What style of boho is right for you?
Not sure what your personal style is? Take our free quiz and you’ll know in 5 minutes flat! Click here.
This is basically the sixties and seventies’ hippie style revisited. Think maxi dresses, small prints, woven straw bags, patchwork, layers and printed velvets. Anything Indian goes into the mix too such as long floaty shirts in thin cotton. Add to this flared denim pale-wash jeans. And don’t let’s forget tie-dye.
If you liked seventies fashions, vintage boho could be right for you.
All types of seventies fashion is creeping back into even mainstream retailers such as Marks and Spencer’s. Bell sleeves came along last year and flared jeans – though now with added stretch for a sexier cling around your rear – have been big news for a couple of seasons.
So you’ll be very fashion-forward with hippie styles.
The danger is that as you are now er…old…vintage styles are likely to make you look as if you’ve been wearing the same kit all your adult life.
Vintage looks best on someone young. There’s a sort of fashion conversation going on between the mismatch of age and style. So you need to dress vintage with care.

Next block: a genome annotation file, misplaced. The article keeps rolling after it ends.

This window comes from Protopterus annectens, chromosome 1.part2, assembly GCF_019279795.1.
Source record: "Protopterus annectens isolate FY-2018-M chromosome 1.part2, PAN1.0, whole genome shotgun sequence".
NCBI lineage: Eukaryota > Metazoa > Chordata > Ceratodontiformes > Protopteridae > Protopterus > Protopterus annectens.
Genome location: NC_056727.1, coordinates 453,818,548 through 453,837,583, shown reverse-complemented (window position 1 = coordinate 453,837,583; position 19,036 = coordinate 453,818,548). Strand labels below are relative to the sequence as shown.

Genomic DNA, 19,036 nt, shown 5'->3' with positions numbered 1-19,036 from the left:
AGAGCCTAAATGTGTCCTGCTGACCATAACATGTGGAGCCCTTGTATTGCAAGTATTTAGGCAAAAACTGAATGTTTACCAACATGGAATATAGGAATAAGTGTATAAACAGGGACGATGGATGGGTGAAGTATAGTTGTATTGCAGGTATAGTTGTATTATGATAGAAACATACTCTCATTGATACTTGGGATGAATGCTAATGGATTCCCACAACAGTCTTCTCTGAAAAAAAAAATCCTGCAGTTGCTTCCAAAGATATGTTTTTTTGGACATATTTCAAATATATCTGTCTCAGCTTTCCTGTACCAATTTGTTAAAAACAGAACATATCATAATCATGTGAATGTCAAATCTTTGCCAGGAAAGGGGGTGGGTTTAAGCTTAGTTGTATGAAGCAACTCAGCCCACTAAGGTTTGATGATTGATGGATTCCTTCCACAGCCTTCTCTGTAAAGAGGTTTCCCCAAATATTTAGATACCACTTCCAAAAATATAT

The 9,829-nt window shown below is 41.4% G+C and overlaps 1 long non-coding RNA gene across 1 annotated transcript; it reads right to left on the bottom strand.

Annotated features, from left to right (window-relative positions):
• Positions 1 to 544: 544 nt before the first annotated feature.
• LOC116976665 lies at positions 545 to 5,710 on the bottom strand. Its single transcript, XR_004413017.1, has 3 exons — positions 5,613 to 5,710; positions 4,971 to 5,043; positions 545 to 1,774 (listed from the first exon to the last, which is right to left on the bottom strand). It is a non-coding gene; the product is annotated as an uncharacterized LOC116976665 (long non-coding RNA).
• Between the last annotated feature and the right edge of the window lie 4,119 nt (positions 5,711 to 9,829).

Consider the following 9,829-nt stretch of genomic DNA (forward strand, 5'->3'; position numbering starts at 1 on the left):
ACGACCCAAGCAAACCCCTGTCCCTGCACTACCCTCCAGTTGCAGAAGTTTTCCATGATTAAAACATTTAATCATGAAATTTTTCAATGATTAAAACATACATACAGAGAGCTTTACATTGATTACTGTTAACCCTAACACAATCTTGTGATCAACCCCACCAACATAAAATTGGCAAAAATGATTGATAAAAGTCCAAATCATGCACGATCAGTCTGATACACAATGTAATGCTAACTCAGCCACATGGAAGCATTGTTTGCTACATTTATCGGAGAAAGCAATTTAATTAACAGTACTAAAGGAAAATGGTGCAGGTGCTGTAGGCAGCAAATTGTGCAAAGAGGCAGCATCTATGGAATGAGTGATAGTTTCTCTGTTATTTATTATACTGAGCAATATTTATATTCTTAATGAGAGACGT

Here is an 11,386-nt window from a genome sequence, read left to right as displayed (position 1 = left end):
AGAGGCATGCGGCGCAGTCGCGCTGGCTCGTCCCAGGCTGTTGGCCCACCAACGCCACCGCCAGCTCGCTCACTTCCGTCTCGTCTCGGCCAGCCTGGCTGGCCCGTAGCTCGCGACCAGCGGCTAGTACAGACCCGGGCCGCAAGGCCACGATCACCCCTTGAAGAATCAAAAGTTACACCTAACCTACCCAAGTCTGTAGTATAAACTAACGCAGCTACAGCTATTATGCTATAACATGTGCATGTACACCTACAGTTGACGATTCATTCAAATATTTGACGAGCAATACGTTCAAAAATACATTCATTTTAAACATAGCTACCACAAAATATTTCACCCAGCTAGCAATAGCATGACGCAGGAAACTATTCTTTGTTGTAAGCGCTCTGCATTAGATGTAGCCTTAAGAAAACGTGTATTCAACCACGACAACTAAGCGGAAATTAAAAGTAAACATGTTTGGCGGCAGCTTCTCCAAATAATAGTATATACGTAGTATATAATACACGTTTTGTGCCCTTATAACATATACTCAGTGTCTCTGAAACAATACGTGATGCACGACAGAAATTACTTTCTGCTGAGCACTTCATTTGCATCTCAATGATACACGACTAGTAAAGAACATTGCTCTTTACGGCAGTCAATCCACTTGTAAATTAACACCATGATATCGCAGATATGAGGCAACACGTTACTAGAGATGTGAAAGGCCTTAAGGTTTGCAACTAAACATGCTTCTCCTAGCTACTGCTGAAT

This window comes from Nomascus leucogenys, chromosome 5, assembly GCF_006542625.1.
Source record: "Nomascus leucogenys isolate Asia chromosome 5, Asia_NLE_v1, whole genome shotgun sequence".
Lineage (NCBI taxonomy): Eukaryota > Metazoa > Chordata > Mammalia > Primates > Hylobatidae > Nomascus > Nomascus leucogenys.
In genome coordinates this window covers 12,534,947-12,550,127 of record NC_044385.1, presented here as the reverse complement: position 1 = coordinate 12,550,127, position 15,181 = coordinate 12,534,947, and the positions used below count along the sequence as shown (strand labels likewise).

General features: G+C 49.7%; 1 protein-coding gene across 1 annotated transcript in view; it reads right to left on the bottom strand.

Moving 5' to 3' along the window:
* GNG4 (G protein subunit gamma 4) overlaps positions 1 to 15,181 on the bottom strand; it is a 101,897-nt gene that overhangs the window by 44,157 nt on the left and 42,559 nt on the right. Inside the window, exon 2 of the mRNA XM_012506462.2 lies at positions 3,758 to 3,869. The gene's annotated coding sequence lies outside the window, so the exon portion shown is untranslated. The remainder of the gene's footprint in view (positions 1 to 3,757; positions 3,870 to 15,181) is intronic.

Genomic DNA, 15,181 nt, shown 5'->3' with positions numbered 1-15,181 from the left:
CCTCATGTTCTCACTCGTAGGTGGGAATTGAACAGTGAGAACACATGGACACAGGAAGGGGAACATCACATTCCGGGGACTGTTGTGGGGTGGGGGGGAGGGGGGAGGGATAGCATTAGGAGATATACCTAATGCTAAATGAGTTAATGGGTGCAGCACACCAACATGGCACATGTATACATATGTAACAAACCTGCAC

Think gypsy styles, smocking, embroidery, small floral prints, lace, ruffles and any sort of ‘peasant’ decoration. Soft fabric tote bags to sling over your shoulder. And on your feet – clogs.
Clogs are going to be big this year. Well, clogs tend to be pretty big anyway but right now shoe retailers are keen for you to invest in this mill workers’ staple.
This romantic Laura Ashley style of dressing is great for the spring and summer. It tends to be inexpensive too. This year all mainstream fashion shops are showing a flowing, especially tiered, long print dress that is perfect to get the look.